• Included someone in your niche ranking list to get traffic
    • Link to like minded dofollow blogs because you get a link from their trackbacks
  16. Think out of the box with your linking

    Use tools such as Technorati, Google Blogsearch, Techmeme & Megite to your advantage – use them strategically.

  17. Reporter vs News Epicentre
  18. If there is a large conversation about a topic related to your niche, do you want to be a spoke on the wheel or the hub of conversation?
    Whilst it might not initially be possible to become a source for explosive stories, it is possible to become an acknowledge filter of the conversation.
    Services such as Techmeme and Megite allow you to identify hubs of conversation, and also to identify other bloggers who are also hubs of the conversation. Hubs of conversation are more likely to write followup articles on the same subject, and in general are link friendly, thus if you offer insight along with links to other sources of information, the chances of being brought into the conversation increase.
    Techmeme is itself a hub, but has the disadvantage of not offering commentary, and does get criticism for not covering niche bloggers as well as a human.

  19. Self Orientated vs Customer Orientated
  20. Social media is just that… social – if your motive for getting involved is purely for personal gain, you are wasting your time.
    Social media site users are smart, and opinionated. If they feel they are being manipulated or gamed, they are going to call you out on it, and there can be negative ramifications.
    The best way to demonstrate to future subscribers and hopefully customers why they should be reading your content, or doing business with you is to interact with them.
    In some lines of work you must be prepared to “move the free line” thus you will be giving far more of yourself than you might initially receive in return.

I will be addressing each of these topics in much greater detail in future posts, but I would love to ask you which aspect of your social media marketing strategy you find most difficult to pin down?

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  1. 87 Responses to “10 Reasons Why Social Media Marketing Sucks…”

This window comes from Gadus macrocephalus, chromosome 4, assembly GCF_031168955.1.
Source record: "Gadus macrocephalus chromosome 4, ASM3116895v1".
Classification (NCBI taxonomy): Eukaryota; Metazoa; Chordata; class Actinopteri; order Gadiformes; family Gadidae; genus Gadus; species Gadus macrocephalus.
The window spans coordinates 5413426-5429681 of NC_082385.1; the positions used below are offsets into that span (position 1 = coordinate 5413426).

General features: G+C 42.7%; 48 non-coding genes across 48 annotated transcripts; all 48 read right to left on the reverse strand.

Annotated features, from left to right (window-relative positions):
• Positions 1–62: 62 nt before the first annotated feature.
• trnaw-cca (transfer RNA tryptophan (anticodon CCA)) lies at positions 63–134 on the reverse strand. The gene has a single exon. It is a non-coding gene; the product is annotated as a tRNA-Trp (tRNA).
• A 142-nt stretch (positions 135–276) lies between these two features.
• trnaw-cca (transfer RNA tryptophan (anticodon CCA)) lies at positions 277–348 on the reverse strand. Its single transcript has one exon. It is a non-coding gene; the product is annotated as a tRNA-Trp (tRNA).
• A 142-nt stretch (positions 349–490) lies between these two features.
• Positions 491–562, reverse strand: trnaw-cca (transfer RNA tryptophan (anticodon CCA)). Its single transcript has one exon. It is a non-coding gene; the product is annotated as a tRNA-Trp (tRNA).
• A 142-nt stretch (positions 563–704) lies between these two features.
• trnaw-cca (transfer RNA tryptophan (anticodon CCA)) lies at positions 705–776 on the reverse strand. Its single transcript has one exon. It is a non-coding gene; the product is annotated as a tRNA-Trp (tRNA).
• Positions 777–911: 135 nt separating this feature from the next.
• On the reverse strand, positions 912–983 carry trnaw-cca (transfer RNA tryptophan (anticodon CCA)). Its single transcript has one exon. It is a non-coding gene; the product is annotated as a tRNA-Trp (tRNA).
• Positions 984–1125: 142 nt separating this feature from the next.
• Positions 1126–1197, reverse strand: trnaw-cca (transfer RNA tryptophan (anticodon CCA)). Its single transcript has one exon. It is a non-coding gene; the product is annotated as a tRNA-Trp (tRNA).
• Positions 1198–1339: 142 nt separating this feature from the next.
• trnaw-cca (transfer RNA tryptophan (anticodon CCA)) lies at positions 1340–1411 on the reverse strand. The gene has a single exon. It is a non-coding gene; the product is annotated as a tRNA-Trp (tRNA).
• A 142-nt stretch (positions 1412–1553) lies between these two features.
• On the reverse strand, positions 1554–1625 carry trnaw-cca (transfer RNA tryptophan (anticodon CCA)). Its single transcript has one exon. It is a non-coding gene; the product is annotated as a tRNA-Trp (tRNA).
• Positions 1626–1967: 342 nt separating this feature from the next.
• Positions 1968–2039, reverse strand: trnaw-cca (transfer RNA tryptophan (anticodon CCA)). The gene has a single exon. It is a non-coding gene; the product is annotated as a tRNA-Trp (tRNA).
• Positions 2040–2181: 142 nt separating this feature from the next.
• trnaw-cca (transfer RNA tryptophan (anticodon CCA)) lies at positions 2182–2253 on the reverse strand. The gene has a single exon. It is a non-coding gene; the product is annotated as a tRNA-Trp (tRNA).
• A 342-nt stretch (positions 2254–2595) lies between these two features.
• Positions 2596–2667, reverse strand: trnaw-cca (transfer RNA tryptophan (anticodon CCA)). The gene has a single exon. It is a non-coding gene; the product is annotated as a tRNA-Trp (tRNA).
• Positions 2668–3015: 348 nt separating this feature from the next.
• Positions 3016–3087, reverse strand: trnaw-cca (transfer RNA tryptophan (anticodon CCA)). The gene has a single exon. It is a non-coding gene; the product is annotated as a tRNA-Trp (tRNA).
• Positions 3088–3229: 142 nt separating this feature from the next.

2. By Matt Garrett on Nov 20, 2007 | Reply

    just a couple of ‘thoughts’:

    Random Content vs Planned Content Strategy

    it’s so easy to get influenced by “what’s going on now” and go off at a tangent, which can ultimatly water down the intended message…

    Random Pathways vs Defined Traffic Funnel

    ah, the good old “splatter gun” method of trying to make money that so many blogs seem to employ. just slapping up a few ads that look good isn’t a real strategy for making money, the “funnel” should be planned out first, to make sure it’s as “slippery” as possible!

    Of course, I’m guilty of both the above too.
    :)

  3. By Barry Schwartz on Nov 20, 2007 | Reply

    I subscribed. ;-)

  4. By Brian Auer on Nov 20, 2007 | Reply

    Great write-up Andy. I think social media is misunderstood by many people, and thus not utilized correctly. Social media takes time… lots of time. And like you said in point #10, using social media only for personal gain is quite transparent and it will get you nowhere fast. It’s all about community and contribution.

  5. By JMorris on Nov 20, 2007 | Reply

    Excellent post Andy!

    To answer the question…”which aspect of your social media marketing strategy you find most difficult to pin down?”

    For me it is “Reporter vs News Epicentre”. I’m in the acknowledged filter phase.

    This is something a lot of bloggers lack the patience to get through. Just like any other aspect of life, you have to pay your dues and earn your name.

  6. By sir jorge on Nov 20, 2007 | Reply

    this post is definitely one of the best, well written, posts on social media!

  7. By Megan Carruth on Nov 20, 2007 | Reply

    Valuable points here for sure. I reduce it to the “ready, aim fire” approach vs. the “ready, fire fire fire” approach, which is applicable accross the board, not just pertaining to SMM or its suck factor.

    “Ultimately you are looking for people visiting your site who have some value, though that doesn’t necessarily mean direct financial value.”

    This is the #1 misconception I see in onine marketing.

  8. By Mack on Nov 20, 2007 | Reply

    Traffic vs Targeted Traffic

    I think this is one of the best points. Too many flip sides to this to really drill it down. Almost any visitor has the potential to bring some type of value. So I support them all :)

  9. By John Honeck on Nov 20, 2007 | Reply

    really s l o w feed pickup. I saw the post referenced in 3 different locations today before I read it in my feed. Just an FYI.

  10. By massa on Nov 20, 2007 | Reply